How Flow Cytometry Optical System Components Work
Written by Tim Bushnell, PhD
The importance of the optical system of your flow cytometer was established in Part I of this series, noting in particular the benefits of foundational knowledge to gain a comprehensive view of your data, as well as troubleshooting throughout your experiment.
In Part I, the role of lasers was broken down. This follow-up article investigates the lenses, mirrors, and filters in your flow cytometer.
To review these three elements…
- Lasers illuminate the stream with coherent, focused light of specific wavelength (energy) and power. This illumination facilitates the generation of fluorescence signals from cells labeled with fluorophores and light scatter signal from redirected laser light.
- Lenses focus laser light and collect light scatter and fluorescence optical signal and direct this signal to the optical detection path.
- Mirrors are responsible for directing light through the detection path and partitioning it so that fluorescence and scattered light are directed to the appropriate detectors.
- Filters, placed in front of detectors, function to restrict the light that is introduced to the PMT detectors so that each detector can be dedicated to measure fluorescence from a specific set of fluorophores.
As the lasers interact with particles and cells at the observation point or the interrogation point, scattered and fluorescence light is generated. In order to measure this light, the cytometer needs to collect as much of it as possible. This is the job of lenses.
Howard Shapiro phrases this duty nicely when he says “The lenses provide spatial resolution, enabling us to collect a great deal of light coming from a very small region of space (i.e. the interrogation point) and relatively little of the light coming from other regions a very small distance away.”
In other words, good lenses allow us to collect the light we’re interested in (scattered and fluorescence light) while avoiding irrelevant light (e.g. errant laser light).
The optical collection system of a cytometer must accomplish two goals. First, it must gather as much light as possible from the interrogation point. Second, it must collimate that light so that all rays propagate parallel to each other and can travel through the collection path without diverging. The lenses on a cytometer are designed to do these two things and do them well.
The collection lens system, which usually consist of multiple lenses, is placed directly in front of the interrogation point. Collimating lenses may be positioned some distance away from the collection lens, depending on the optical design of the cytometer.
The collection lens dedicated to the detection of both fluorescence and side scatter signal is typically positioned 90° relative to the angle at which the laser beam interacts with the stream.
Forward scatter signal, on the other hand, is collected at 180° relative to the angle that the laser hits the stream (the FSC path is in front of the laser, looking at it straight-on).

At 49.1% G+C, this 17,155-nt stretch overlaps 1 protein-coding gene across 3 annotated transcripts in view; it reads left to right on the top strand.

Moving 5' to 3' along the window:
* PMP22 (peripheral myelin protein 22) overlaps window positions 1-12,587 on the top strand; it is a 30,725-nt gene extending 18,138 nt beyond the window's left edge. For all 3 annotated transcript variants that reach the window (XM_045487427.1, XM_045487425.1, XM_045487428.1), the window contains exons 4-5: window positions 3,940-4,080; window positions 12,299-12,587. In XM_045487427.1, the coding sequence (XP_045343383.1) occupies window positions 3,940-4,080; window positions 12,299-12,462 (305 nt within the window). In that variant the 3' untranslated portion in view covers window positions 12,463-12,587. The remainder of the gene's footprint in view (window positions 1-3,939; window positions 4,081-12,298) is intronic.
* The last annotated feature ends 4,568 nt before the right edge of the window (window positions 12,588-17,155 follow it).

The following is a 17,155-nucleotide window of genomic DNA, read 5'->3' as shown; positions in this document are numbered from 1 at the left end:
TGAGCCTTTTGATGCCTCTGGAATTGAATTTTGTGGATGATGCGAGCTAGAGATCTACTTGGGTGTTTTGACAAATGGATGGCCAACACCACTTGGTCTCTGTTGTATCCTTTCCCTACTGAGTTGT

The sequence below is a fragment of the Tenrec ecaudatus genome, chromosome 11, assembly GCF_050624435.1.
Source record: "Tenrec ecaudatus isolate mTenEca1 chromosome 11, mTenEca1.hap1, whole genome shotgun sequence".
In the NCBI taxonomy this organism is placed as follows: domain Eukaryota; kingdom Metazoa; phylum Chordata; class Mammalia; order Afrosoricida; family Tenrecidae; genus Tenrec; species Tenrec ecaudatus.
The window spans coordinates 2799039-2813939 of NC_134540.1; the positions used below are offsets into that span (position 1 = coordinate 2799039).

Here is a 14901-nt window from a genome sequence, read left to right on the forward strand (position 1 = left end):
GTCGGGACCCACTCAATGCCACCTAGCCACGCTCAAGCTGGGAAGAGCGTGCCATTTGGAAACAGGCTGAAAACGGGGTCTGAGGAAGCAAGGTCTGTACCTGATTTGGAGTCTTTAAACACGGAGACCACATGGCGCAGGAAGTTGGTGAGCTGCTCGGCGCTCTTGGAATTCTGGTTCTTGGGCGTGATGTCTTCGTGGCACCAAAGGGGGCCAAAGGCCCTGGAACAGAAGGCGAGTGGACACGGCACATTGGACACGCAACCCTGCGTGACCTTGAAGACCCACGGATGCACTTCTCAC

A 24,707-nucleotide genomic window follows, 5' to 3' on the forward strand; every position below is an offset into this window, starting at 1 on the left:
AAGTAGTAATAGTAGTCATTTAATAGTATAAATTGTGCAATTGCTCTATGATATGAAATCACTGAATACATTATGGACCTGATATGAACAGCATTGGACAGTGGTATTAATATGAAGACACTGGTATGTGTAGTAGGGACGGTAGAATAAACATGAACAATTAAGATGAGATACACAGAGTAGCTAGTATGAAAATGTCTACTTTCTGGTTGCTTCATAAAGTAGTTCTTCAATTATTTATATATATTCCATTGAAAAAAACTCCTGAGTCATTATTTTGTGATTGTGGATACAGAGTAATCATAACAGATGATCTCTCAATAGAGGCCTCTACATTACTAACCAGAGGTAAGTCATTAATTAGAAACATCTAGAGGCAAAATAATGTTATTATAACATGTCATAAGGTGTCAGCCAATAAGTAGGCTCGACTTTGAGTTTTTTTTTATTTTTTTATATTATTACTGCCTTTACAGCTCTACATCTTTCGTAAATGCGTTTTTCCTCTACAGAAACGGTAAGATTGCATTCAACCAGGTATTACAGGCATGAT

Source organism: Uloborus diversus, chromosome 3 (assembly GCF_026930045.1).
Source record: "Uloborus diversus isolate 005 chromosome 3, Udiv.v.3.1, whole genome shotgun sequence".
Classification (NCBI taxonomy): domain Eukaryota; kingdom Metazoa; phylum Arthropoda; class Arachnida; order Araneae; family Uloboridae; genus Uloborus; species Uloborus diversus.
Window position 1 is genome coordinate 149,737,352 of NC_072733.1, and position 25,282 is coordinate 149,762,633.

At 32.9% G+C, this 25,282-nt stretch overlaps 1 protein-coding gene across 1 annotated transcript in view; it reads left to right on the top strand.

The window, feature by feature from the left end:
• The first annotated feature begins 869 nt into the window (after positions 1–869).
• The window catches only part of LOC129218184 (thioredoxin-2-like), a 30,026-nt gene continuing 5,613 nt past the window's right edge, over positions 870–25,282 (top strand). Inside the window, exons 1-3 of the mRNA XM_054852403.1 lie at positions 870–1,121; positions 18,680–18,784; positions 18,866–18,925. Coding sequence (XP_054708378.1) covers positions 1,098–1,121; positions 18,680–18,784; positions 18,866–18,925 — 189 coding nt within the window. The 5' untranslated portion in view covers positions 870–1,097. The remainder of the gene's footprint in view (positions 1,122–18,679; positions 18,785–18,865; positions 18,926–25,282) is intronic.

Figure 4 below illustrates a generalized configuration of the optics at the interrogation point, as seen from above, looking down at the cytometer.
One prominent feature of the forward scatter detection system is the obscuration bar. This device prevents laser light from hitting the forward scatter detector. Because of its position, the forward scatter collection paths “look” directly at the laser beam. If there wasn’t any device that blocked non-scattered laser light, any relevant forward scatter signal that found its way to the FSC detector would be entirely drowned out by laser light.
The obscuration bar is a horizontal piece of metal that blocks laser light but allows scattered light to pass over it and into the detector.
Figure 5 below shows how the forward scatter obscuration bar interacts with laser light.
Many cytometers use optical fibers to direct collected light to the fluorescence and side scatter detection system. In these types of systems, the output of the collection lens is focused on the ends of fibers, which are routed to the detection path. This can be very advantageous in overall cytometer design.
Detection paths can be integrated in spaces in the instrument that they would not be able to otherwise thanks to the flexible path that fibers offer.
In some systems, the lens and the fibers are directly coupled using optical gel which may minimize light loss due to refraction.
As light passes through different types of mediums (water, quartz, and air), it bends at the media interfaces. The degree to which this occurs depends on the difference in refractive index between the two mediums: the greater the difference, the more refraction occurs. By coupling the lens, which is typically glass or quartz, to material with a similar refractive index, like gel, there may be less loss as light transitions between the mediums.
The downside of gels is that they can crack and uncouple the lens from the fibers, which will prevent most collected light from entering the fibers and require a service engineer to repair.
Some cytometers use optical fibers to deliver lasers to the interrogation point. This strategy also provides a space-saving benefit in terms of where the lasers can be positions in the instrument. However, a downside to this approach is that there can be significant power loss between the laser output and the interrogation point as laser light travels through the fiber.
Additionally, fibers are not compatible with higher energy light, especially UV wavelengths, which can degrade the material of the fiber over time and require frequent replacement.
Once light has been collected and collimated from the interrogation point, it must be partitioned by wavelength so that each detector can be dedicated to the measurement of a specific spectral band.